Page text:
Make way for meteors! The Orionids are coming!

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    The European Space Agency's Giotto spacecraft captured this dramatic image of the nucleus of Halley's Comet when the craft flew by the famous wanderer in 1986. Debris from the comet is the source of tonight's Orionid meteor shower. Halley's Comet returns to the inner solar system once every 75 years. It's next appearance comes in 2061.
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If you don't have much on your calendar around 1 a.m. to just before sunrise Wednesday morning, grab a hot beverage of your choice and check out the Orionid meteor shower.

It's expected to peak about then, with perhaps as many as 60 or more meteors an hour flitting across the sky. Trace their streaks of light backward. If they point to a spot not far from the constellation Orion's right shoulder -- formed by the star Betelgeuse -- you've just bagged an Orionid.

You can find a couple of useful sky maps -- one for the northern hemisphere, the other for the southern -- here.

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The Orionids are one of two meteor showers each year generated by debris from Halley's Comet. Halley's last graced us with it presence in 1986, when space agencies around the world marshaled a small squadron of spacecraft to study the comet.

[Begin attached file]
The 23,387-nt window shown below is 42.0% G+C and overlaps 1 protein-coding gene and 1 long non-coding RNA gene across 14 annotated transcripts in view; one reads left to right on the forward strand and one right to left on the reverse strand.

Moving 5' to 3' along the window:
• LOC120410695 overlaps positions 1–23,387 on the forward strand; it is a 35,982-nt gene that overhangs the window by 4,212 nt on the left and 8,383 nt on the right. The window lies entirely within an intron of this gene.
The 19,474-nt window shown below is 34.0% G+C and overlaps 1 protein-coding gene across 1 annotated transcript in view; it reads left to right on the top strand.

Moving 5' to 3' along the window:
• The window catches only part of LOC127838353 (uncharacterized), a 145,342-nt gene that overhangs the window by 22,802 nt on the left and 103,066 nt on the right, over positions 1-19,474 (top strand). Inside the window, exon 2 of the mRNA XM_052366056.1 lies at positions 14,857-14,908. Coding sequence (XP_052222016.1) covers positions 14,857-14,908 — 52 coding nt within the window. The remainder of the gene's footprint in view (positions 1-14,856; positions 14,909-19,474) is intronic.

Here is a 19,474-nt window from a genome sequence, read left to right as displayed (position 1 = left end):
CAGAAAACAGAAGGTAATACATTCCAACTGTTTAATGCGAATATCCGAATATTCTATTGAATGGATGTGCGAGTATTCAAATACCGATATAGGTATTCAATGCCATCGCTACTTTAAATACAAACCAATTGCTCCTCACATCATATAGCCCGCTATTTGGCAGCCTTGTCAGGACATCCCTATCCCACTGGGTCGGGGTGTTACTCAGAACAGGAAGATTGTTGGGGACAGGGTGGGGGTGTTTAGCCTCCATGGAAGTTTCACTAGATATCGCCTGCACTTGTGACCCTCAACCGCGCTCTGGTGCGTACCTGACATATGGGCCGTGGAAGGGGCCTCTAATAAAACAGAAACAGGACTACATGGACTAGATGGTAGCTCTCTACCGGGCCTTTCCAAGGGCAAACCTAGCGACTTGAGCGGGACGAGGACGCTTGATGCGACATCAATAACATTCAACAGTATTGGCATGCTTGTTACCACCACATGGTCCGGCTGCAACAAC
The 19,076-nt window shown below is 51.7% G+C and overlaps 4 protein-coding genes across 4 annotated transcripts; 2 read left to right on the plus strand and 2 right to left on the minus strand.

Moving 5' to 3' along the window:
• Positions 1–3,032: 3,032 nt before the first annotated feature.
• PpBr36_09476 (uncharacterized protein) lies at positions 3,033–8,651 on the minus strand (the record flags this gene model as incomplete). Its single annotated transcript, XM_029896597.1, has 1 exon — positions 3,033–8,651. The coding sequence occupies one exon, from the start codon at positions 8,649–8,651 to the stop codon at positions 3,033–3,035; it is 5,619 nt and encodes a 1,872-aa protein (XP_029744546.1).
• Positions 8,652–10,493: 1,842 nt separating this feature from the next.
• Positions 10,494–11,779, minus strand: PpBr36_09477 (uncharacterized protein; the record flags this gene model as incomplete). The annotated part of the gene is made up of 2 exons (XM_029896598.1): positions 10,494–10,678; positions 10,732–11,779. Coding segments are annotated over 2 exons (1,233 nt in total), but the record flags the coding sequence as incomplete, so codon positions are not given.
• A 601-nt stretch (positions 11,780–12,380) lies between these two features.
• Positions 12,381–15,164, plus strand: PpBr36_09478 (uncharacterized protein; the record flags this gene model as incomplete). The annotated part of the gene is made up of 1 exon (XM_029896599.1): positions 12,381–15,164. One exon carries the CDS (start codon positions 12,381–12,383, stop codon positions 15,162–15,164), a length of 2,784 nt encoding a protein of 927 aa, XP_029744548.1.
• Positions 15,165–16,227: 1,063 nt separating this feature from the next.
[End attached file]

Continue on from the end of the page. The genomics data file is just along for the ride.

Halley is a short-period comet that swings by the sun, then heads out just beyond Neptune before it hangs a U-ie and starts the trip inward all over again.

While watching a meteor shower is fun, try taking photos of it. The folks over at Space.com have a useful set of tips. When they cite film speed as ASA numbers, they are assuming you're using film. If you're using a digital camera, set your ISO rating to the same number, and you're good to go. ASA 400 = ISO 400, for instance.

Of course, the neat thing about digital cameras: You get near-instant feedback, especially as you test for the best exposure times for the amount of light pollution you may or may not face.

But don't forget to enjoy the scene, even as you try to photograph it. Fewer regrets that way.

I was at the Kitt Peak Observatories one evening at sunset, standing on a catwalk surrounding the peak's 4-meter Mayall Telescope.

The telescope operator and I were waiting for the famous "green flash" that can appear as the sun dips below the horizon on a clear evening. I'd never seen one before. He had, and he said conditions were perfect for it.

I had my camera at the ready, waiting for his: Now! He saw it, shouted it out, and I pressed the shutter release. No green flash in the image, and I missed the opportunity to see it sans camera. Sigh...

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